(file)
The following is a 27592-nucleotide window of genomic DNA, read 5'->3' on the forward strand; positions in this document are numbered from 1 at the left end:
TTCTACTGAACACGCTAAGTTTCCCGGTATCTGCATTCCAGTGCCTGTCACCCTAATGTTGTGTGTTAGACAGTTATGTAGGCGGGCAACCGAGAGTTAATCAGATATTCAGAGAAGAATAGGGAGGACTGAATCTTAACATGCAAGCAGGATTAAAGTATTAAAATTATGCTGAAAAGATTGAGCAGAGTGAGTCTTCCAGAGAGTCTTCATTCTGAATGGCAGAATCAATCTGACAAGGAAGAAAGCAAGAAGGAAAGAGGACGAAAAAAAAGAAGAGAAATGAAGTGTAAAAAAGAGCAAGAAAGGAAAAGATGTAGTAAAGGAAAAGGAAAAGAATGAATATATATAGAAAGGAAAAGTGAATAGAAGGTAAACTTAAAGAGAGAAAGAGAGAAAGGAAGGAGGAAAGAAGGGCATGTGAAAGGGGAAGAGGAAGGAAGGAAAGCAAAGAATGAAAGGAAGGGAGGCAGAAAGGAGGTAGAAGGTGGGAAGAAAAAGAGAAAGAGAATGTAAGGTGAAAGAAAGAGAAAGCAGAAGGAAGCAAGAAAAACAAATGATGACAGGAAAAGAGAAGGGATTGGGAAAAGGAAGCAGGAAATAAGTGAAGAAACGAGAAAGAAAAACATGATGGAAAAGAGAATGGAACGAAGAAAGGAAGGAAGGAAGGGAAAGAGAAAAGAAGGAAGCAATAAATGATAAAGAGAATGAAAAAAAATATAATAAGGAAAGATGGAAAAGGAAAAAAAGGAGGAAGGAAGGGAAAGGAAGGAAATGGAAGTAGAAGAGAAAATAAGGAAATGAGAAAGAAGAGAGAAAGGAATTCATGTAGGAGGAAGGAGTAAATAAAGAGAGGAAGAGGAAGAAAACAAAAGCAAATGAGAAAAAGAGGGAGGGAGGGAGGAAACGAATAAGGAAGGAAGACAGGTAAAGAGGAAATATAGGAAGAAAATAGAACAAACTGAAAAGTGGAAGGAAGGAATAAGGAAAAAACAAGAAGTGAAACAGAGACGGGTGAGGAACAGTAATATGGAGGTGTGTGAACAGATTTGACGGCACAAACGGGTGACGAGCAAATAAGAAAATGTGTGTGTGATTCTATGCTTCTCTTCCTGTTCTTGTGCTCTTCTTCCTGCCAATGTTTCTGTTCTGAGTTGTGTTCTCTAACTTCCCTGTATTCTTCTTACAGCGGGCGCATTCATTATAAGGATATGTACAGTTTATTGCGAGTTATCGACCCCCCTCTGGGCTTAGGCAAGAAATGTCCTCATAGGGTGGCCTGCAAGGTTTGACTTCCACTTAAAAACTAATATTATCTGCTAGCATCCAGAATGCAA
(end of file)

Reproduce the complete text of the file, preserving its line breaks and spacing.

The following is a 27592-nucleotide window of genomic DNA, read 5'->3' on the forward strand; positions in this document are numbered from 1 at the left end:
TTCTACTGAACACGCTAAGTTTCCCGGTATCTGCATTCCAGTGCCTGTCACCCTAATGTTGTGTGTTAGACAGTTATGTAGGCGGGCAACCGAGAGTTAATCAGATATTCAGAGAAGAATAGGGAGGACTGAATCTTAACATGCAAGCAGGATTAAAGTATTAAAATTATGCTGAAAAGATTGAGCAGAGTGAGTCTTCCAGAGAGTCTTCATTCTGAATGGCAGAATCAATCTGACAAGGAAGAAAGCAAGAAGGAAAGAGGACGAAAAAAAAGAAGAGAAATGAAGTGTAAAAAAGAGCAAGAAAGGAAAAGATGTAGTAAAGGAAAAGGAAAAGAATGAATATATATAGAAAGGAAAAGTGAATAGAAGGTAAACTTAAAGAGAGAAAGAGAGAAAGGAAGGAGGAAAGAAGGGCATGTGAAAGGGGAAGAGGAAGGAAGGAAAGCAAAGAATGAAAGGAAGGGAGGCAGAAAGGAGGTAGAAGGTGGGAAGAAAAAGAGAAAGAGAATGTAAGGTGAAAGAAAGAGAAAGCAGAAGGAAGCAAGAAAAACAAATGATGACAGGAAAAGAGAAGGGATTGGGAAAAGGAAGCAGGAAATAAGTGAAGAAACGAGAAAGAAAAACATGATGGAAAAGAGAATGGAACGAAGAAAGGAAGGAAGGAAGGGAAAGAGAAAAGAAGGAAGCAATAAATGATAAAGAGAATGAAAAAAAATATAATAAGGAAAGATGGAAAAGGAAAAAAAGGAGGAAGGAAGGGAAAGGAAGGAAATGGAAGTAGAAGAGAAAATAAGGAAATGAGAAAGAAGAGAGAAAGGAATTCATGTAGGAGGAAGGAGTAAATAAAGAGAGGAAGAGGAAGAAAACAAAAGCAAATGAGAAAAAGAGGGAGGGAGGGAGGAAACGAATAAGGAAGGAAGACAGGTAAAGAGGAAATATAGGAAGAAAATAGAACAAACTGAAAAGTGGAAGGAAGGAATAAGGAAAAAACAAGAAGTGAAACAGAGACGGGTGAGGAACAGTAATATGGAGGTGTGTGAACAGATTTGACGGCACAAACGGGTGACGAGCAAATAAGAAAATGTGTGTGTGATTCTATGCTTCTCTTCCTGTTCTTGTGCTCTTCTTCCTGCCAATGTTTCTGTTCTGAGTTGTGTTCTCTAACTTCCCTGTATTCTTCTTACAGCGGGCGCATTCATTATAAGGATATGTACAGTTTATTGCGAGTTATCGACCCCCCTCTGGGCTTAGGCAAGAAATGTCCTCATAGGGTGGCCTGCAAGGTTTGACTTCCACTTAAAAACTAATATTATCTGCTAGCATCCAGAATGCAA